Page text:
Long weekends call for good reads. This summer I’ve already devoured two journo-inspired novels: Sarah Cahalan’s Brain on Fire and Michael Hastings’ The Last Magazine.
You might have already read Brain on Fire, so forgive me for coming late to the party. It was on the NYT’s Bestseller List in 2012 and it was just announced that Dakota Fanning and Charlize Theron will be starring in the film adaptation. It’s a compelling memoir chronicling Cahalan’s “month of madness,” while working as a reporter for the New York Post. While the book focuses on mental illness, there’s also little love letters to journalism and what’s its like to be a young reporter scattered throughout. Good prose and an honest voice.
Then, there’s the scathing look at the publishing industry and the state of mainstream journalism — fictionalized, of course, in Hastings’ posthumous novel The Last Magazine. It’s sort of Bonfire of the Vanities, but for journalists. It’s literary merits may be questionable, but the navel gazing and trying to find the real life inspiration for the characters makes it a perfect summer indulgence.
What are you reading? Any good non-fiction tips? Journo-inspired novels and memoirs? Keep us in the loop @10,000Words.
Coming upon a three day weekend — and living through summer in general — it’s easy to make mistakes. We’re lucky, we can post and promote our stories from anywhere. Recently, I’ve seen some summer haze missteps. Don’t let this be you.
1) The post about a post that’s really a round up of other people’s posts.
— Karen Fratti (@karenfratti) June 30, 2014
Come on, guys. I know there is nothing to write about sometimes (I’ll wait for sarcastic comments about this post, too, it’s only fair), but did you really need content there, that badly? It wasn’t even noon yet and they had all but given up. Have another iced coffee and try again.
2) Overuse of social media cliches.
ICYMI. Winning the internet. Or worse, emojis. I’ve suffered from newsroom delirium. You stop caring, you think it’s funny, and let it rip. Once is allowed. Twice? Take a ten minute tanning break in the parking lot, come back, and try again. Ariana Huffington would approve. Read more
If you work in social media, or any online media site really, for very long, you learn that it’s hard to predict which post or piece of content will go viral. That doesn’t stop people from trying.
The latest attempt? The New York Times has the details on a collaboration by three computer scientists who developed an algorithm that, with relative accuracy, can tell you which of two tweets to the same content by the same user will more likely be reshared. This is how those developers explain their project:
… [W]e take advantage of the surprising fact that there are many pairs of tweets containing the same url and written by the same user but employing different wording. Given such pairs, we ask: which version attracts more retweets? This turns out to be a more difficult task than predicting popular topics. Still, humans can answer this question better than chance (but far from perfectly), and the computational methods we develop can do better than an average human …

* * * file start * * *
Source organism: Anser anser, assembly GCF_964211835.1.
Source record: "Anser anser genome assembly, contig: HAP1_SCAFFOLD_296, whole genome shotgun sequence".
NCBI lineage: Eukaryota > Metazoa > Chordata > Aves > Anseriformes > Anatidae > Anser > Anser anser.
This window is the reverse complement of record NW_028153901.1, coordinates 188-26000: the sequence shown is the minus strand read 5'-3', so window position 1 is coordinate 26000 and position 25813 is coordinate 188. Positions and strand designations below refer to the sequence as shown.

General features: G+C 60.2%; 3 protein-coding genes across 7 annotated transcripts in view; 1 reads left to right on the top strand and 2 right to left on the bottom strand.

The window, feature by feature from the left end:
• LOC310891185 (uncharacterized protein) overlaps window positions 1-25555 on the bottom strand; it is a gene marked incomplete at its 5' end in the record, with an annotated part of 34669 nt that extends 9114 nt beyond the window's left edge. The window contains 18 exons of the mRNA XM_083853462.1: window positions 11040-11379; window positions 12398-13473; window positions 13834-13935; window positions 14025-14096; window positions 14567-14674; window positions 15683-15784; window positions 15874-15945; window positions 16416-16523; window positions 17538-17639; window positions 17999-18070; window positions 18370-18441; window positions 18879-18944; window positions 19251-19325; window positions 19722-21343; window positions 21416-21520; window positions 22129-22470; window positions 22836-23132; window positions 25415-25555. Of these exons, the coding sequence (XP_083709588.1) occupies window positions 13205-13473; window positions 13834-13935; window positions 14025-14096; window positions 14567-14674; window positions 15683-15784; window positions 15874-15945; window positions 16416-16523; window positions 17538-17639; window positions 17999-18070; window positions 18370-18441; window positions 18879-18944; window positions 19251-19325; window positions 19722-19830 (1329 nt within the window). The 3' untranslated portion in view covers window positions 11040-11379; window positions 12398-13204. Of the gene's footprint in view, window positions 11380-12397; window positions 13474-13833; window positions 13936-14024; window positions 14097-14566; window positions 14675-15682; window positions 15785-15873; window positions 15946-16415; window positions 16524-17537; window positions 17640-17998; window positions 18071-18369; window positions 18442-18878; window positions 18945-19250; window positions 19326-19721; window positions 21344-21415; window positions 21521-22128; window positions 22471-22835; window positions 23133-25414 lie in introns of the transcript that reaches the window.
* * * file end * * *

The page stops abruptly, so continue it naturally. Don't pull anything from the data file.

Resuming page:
How is that possible? A huge body of data to pull from. In A/B tests, it predicts which tweet will be more popular correctly 67 percent of the time, compared to the 61 percent of tweets more likely to be retweeted that humans guess correctly, according to the NYT. Before you get too depressed, read the full article to see why your computer won’t be replacing you or your social community manager anytime soon.
Then just for fun: The NYT’s The Upshot takes this idea one step farther and put together this fascinating 25 question gut check to see if YOU can beat their algorithm and predict with more success whether one tweet will go viral or one tweet will go silent.
It’s harder than it sounds! I got 15 vs. the computer’s 19. So what do you get?
If you don’t have soccer fever yet, I feel sorry for you. It’s the one sport I can actually tolerate, and thanks to an extended overseas stint, know how to watch. With the World Cup playing on every television screen I walk by, it’s hard to not feel like there’s a extended holiday (and if the U.S. advances, it will only get more interesting).
Because I am a soccer geek, I’ve been consuming every bit of content I can find. Explainers that I don’t really need, background on Brazil, and listicles of the most attractive goalies from Ghana to Chile. Here are some of my favorite outlets for the game.
1) The New York Times. The New York Times has made downtime between the noon and three’o'clock games much more informative. Not only is their World Cup homepage clean and easy to follow — you don’t have to fight to find rankings and schedules — they have great interactives like these diagrams of the clubs that national players come from. There’s also a great collection of essays about how different countries play the game that’s enough to make even the most skeptical soccer fan swoon a little for the game.
2) Vox. True to their mission, Vox does a lot of explaining and curating the World Cup. There’s the primer for those who want to care, but don’t really. And this collection of GIFs that not only shows some of the most popular (or infamous) players, but also has enough stats to fake a conversation with someone about Messi’s performance in past Cups.
3) Slate. By far, I have found myself tweeting and clicking on Slate’s coverage the most. Covering all things cultural surrounding the games, they take taje World Cup to another level with this explainer about how Mexicans cheer, the ultimate defense of objectifying soccer players, and my favorite: the Jerk Watch.
How are your favorite news outlets covering the games? Share your favorite World Cup content with me in the comments or @10,000Words.
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